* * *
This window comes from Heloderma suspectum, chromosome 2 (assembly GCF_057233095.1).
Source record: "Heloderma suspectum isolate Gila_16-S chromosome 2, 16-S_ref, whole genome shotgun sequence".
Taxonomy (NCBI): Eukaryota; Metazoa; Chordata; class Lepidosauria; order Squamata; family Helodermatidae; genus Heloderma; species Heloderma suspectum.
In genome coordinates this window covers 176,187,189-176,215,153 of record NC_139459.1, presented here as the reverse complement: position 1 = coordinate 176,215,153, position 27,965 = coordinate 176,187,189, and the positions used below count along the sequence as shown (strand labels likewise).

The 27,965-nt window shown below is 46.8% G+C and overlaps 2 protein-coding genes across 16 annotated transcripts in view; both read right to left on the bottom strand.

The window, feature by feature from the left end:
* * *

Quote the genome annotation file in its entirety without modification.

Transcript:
This window comes from Heloderma suspectum, chromosome 2 (assembly GCF_057233095.1).
Source record: "Heloderma suspectum isolate Gila_16-S chromosome 2, 16-S_ref, whole genome shotgun sequence".
Taxonomy (NCBI): Eukaryota; Metazoa; Chordata; class Lepidosauria; order Squamata; family Helodermatidae; genus Heloderma; species Heloderma suspectum.
In genome coordinates this window covers 176,187,189-176,215,153 of record NC_139459.1, presented here as the reverse complement: position 1 = coordinate 176,215,153, position 27,965 = coordinate 176,187,189, and the positions used below count along the sequence as shown (strand labels likewise).

The 27,965-nt window shown below is 46.8% G+C and overlaps 2 protein-coding genes across 16 annotated transcripts in view; both read right to left on the bottom strand.

The window, feature by feature from the left end: